Why's Everyone So Coconut-Crazy
Natural food enthusiasts and the health industry are abuzz over this tropical tree fruit. We dug into this trend to reveal coconuts' nutritional pros and cons.
Photo By: Alexey Popov
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Photo By: Iain Garnell
Photo By: Marek Uliasz
Photo By: Marek Uliasz
If you love food as much as we do, you’ve probably noticed that in the past year coconut has undergone an extreme makeover. Once vilified as a high-fat food on the do-not-eat list, coconut is now a darling of the health food movement, with coconut oil, flour, water, sugar and flakes making an appearance in health-forward recipes. But are all these ingredients truly good for you?
Coconut oil is composed of 92% saturated fat — far more than most other fats and oils. While saturated fat is generally linked to higher cholesterol levels (which can raise your risk of stroke and heart disease), the type of saturated fat in coconut oil is mostly made up of MCTs (medium-chain triglycerides), which are less likely to be stored as fat than the LCTs (long-chain triglycerides) that are commonly found in butter and other oils. MCTs instead go directly to the liver to be burned off as fuel. Coconut oil also has lauric acid, which has some antibacterial properties. (Coconut oil's high saturated-fat percentage also means it has a high smoking point, which makes it great for sauteing food at high temperatures.)
Coconut flour has gained popularity among Paleo dieters and others who shun grains. It’s made from the dehydrated flesh of coconuts. Among its health benefits, it’s super high in fiber (5 grams in just 2 tablespoons), low in carbohydrates and relatively high in protein. It soaks up a lot of water, so cooks recommend you use a 1:1 ratio of coconut flour to liquid. You also need much less of it than grain-based flour, so you should experiment to get the best results.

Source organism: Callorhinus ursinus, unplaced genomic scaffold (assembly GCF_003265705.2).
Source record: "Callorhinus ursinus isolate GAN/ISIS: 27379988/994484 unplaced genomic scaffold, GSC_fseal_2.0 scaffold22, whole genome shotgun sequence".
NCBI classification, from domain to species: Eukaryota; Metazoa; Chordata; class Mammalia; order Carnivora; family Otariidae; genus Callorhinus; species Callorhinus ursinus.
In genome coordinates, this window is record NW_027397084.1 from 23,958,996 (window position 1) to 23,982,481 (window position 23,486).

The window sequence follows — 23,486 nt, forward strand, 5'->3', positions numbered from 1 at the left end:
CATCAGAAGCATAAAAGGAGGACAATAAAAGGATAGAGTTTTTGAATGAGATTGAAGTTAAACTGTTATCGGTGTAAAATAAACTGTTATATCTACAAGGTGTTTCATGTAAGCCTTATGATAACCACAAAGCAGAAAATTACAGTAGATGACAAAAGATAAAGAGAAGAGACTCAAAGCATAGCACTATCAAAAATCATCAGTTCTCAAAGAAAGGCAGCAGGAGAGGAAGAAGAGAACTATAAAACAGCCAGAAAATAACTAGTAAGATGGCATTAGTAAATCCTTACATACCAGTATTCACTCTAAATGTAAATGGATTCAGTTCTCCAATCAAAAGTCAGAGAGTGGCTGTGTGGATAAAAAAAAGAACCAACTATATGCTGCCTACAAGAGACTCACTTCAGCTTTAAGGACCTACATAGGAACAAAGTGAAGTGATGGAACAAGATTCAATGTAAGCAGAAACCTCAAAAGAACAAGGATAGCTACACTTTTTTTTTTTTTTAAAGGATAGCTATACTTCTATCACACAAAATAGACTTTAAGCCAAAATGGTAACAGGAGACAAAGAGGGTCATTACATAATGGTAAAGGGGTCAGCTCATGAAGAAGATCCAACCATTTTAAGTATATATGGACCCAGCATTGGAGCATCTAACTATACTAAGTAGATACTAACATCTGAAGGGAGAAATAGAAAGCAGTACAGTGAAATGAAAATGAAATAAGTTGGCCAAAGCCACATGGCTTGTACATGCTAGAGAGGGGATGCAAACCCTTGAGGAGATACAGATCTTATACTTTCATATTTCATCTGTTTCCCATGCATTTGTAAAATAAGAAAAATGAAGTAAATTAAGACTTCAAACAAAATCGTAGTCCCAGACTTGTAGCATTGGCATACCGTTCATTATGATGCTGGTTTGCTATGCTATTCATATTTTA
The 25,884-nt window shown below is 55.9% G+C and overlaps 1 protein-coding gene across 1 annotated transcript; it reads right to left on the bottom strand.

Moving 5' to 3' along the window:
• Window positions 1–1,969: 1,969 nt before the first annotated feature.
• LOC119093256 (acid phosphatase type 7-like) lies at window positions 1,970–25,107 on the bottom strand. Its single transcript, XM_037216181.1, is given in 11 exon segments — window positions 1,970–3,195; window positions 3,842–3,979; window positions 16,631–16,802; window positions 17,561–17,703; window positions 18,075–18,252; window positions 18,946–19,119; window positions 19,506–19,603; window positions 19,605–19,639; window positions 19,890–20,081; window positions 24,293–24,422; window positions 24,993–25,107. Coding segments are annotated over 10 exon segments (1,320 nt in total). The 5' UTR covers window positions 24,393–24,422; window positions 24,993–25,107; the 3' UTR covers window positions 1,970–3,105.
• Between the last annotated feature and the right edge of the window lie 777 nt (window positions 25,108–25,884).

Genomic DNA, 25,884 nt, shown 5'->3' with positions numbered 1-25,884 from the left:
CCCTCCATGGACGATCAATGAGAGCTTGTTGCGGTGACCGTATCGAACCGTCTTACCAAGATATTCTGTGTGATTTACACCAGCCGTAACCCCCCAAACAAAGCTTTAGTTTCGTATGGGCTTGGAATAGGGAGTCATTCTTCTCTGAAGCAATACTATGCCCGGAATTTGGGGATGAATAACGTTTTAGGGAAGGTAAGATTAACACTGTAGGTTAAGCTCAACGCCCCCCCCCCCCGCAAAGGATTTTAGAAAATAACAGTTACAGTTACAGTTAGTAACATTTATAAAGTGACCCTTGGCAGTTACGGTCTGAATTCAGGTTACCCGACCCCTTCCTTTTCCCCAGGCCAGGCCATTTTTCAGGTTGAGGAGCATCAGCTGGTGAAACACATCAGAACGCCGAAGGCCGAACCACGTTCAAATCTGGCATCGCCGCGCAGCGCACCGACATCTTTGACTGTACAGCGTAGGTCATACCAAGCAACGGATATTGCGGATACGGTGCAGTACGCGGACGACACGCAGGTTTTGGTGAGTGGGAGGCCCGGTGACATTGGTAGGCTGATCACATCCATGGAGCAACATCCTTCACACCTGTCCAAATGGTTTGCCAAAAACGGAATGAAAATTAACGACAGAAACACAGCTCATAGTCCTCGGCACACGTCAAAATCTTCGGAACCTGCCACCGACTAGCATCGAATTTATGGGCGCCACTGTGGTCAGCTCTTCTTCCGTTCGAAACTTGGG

Coconut water is the liquid found inside young coconuts. It's low in calories, with a slightly sweet flavor. It's prized as an electrolyte-rich beverage. In fact, during World War II and the Vietnam War, it was used as an emergency IV fluid! It is high in potassium, magnesium and calcium, but low in sodium. That’s not a bad thing if you’re drinking it in place of water, but if you're using it as a sports recovery beverage after a long, hard workout, you'll need to make sure you also eat or drink something with salt in it (like bread or milk).
Coconut sugar is made from the sap of flower buds on coconut palm trees (which is why it’s often called “coconut palm sugar”). Since it’s not made from the coconut fruit, it doesn’t really taste like coconut –– it’s more similar to brown sugar. Less refined than white sugar, it also has trace amounts of certain vitamins and minerals, including potassium, magnesium, zinc, iron, vitamin C and many of the B vitamins. But gram for gram it has just as many calories and carbohydrates as table sugar. The American Diabetes Association says to treat it like any other sugar and use sparingly.
Coconut flakes are made from the flesh of coconuts. They’re much larger than shredded coconut pieces, so they really stand up in recipes where you want some texture (like in granola, this baked shrimp dish or even kale chips). Look for “unsweetened coconut.” This kind has a naturally sweet coconut flavor without unhealthy added sugars. A quarter cup of coconut flakes delivers fiber, copper and manganese. However, it also delivers half a day’s worth of saturated fat. And while some saturated fat is good, that doesn’t mean more is better. So use these sparingly as well.